"Over the last 100 years, our most sacred site, the Salish Sea, has been deeply impacted by our pollution-based economy," Swinomish Chairman Brian Cladoosby said in a press release. "Every kind of pollution ends up in the Salish Sea. We have decided no more and we are stepping forward. It is up to this generation and future generations to restore and protect the precious waters of the Salish Sea."

Trans Mountain filed an application with the NEB in December to expand its 1,150-kilometre pipeline from Edmonton to Burnaby, a suburb just east of Vancouver. The company says the proposed $5.4-billion expansion project would increase capacity of Trans Mountain from approximately 300,000 barrels per day to 890,000 bpd.

Kinder Morgan says its application addresses environmental, socio-economic, aboriginal engagement, landowner and public consultation, marine-risk assessments and engineering issues. The company adds that if approved, the expanded pipeline could be operational by late 2017.

The pipeline expansion proposal is just the latest energy megaproject that seeks to use B.C. to ship fossil fuels to a rapidly developing Asia.

Enbridge's Northern Gateway project would see a twinned pipeline carrying oilsands oil from Bruderheim in Alberta to Kitimat in B.C. A number of companies are also developing plans to ship natural gas to B.C.'s northern coast and turn the fuel into liquefied natural gas for export. In addition, there are plans to increase coal shipments from Vancouver's harbour and a facility on the Fraser River in nearby Surrey.

Many, if not all, of the proposals have been criticized by First Nations, mayors and various environmental groups who say B.C.'s wilderness and coastline are too precious to remain a business-as-usual pawn in the continued use of carbon-laden fossil fuels.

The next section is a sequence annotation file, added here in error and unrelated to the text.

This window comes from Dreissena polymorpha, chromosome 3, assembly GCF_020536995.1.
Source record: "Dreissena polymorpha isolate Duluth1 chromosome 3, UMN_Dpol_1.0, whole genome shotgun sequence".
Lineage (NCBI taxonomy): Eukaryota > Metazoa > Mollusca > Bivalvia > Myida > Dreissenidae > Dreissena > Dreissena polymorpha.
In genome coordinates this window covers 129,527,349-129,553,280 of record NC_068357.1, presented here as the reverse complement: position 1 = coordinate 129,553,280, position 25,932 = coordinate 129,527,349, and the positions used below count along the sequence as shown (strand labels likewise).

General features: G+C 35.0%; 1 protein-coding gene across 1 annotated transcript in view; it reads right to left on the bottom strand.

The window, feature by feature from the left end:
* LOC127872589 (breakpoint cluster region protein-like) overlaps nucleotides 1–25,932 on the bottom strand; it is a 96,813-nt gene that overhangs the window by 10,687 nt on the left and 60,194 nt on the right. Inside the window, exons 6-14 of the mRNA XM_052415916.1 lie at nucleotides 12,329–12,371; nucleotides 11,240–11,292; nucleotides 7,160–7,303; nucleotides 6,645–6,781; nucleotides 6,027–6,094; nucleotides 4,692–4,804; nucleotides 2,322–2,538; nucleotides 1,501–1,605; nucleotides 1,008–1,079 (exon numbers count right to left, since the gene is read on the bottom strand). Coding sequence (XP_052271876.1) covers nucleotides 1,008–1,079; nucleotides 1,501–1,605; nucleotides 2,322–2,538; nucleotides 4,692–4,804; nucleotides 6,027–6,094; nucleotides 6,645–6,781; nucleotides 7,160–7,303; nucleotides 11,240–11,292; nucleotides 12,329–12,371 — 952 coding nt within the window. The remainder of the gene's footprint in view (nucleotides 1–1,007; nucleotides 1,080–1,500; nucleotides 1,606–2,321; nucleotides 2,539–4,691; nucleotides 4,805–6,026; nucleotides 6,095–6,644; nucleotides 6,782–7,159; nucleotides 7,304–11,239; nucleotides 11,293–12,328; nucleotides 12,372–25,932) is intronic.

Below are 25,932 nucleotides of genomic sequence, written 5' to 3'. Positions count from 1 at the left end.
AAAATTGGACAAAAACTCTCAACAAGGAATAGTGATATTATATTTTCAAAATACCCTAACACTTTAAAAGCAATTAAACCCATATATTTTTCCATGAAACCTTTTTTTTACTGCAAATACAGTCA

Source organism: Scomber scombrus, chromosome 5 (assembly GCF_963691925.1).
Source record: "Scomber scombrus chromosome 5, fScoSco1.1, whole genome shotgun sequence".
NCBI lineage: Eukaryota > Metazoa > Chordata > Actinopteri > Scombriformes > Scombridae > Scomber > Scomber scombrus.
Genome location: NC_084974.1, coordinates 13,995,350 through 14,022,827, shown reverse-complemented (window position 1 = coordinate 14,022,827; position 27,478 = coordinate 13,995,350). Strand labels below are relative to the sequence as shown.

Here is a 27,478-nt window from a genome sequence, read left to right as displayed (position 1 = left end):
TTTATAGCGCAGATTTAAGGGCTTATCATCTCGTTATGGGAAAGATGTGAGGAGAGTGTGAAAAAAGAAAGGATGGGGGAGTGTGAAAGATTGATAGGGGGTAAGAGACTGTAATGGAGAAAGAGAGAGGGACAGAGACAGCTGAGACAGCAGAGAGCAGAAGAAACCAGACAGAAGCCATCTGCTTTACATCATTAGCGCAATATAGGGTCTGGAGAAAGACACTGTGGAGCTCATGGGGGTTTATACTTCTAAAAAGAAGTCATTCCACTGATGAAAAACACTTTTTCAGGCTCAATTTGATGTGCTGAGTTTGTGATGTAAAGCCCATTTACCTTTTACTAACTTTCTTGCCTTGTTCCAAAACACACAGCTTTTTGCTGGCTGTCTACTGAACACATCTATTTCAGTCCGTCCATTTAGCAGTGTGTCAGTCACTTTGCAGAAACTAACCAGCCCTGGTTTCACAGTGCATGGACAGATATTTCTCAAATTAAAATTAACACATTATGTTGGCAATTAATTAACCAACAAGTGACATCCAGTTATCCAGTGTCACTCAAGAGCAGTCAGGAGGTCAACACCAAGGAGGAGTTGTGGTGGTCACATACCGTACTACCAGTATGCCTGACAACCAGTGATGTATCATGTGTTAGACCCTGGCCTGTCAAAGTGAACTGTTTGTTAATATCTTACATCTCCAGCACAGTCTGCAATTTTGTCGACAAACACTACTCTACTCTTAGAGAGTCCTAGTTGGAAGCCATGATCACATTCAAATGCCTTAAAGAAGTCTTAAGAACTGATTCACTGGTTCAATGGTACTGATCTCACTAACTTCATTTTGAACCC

For the most part, federal and provincial politicians, like the energy companies behind the various B.C. proposals, want to be full participants in a new and lucrative 21st-century bonanza. After all, huge money is at stake here and British Columbia could certainly reap its share.

Continually ignoring the rising drumbeat of depressing climate change news as a mere inconvenient truth, these political and business leaders seem trapped in yesterday's business models and so far are content to pass on any messes they make to the next generation.

But not Thomas, whose great-uncle was author and Academy Award-nominated actor Chief Dan George.

A lifetime of living across from Kinder Morgan's pipeline terminal has convinced Thomas -- who wants her grandchildren to also be able to enjoy the generous bounty of the ocean -- that society should be turning away from fossil fuels and instead be focusing on greener alternatives such as renewable energy sources.

And she added that the fight against the Kinder Morgan expansion should also be seen as a Canadian issue and not just something that First Nations reject.

"There's too much at risk here."


Chris Rose is the Winnipeg Free Press West Coast correspondent.

Republished from the Winnipeg Free Press print edition February 21, 2014 A8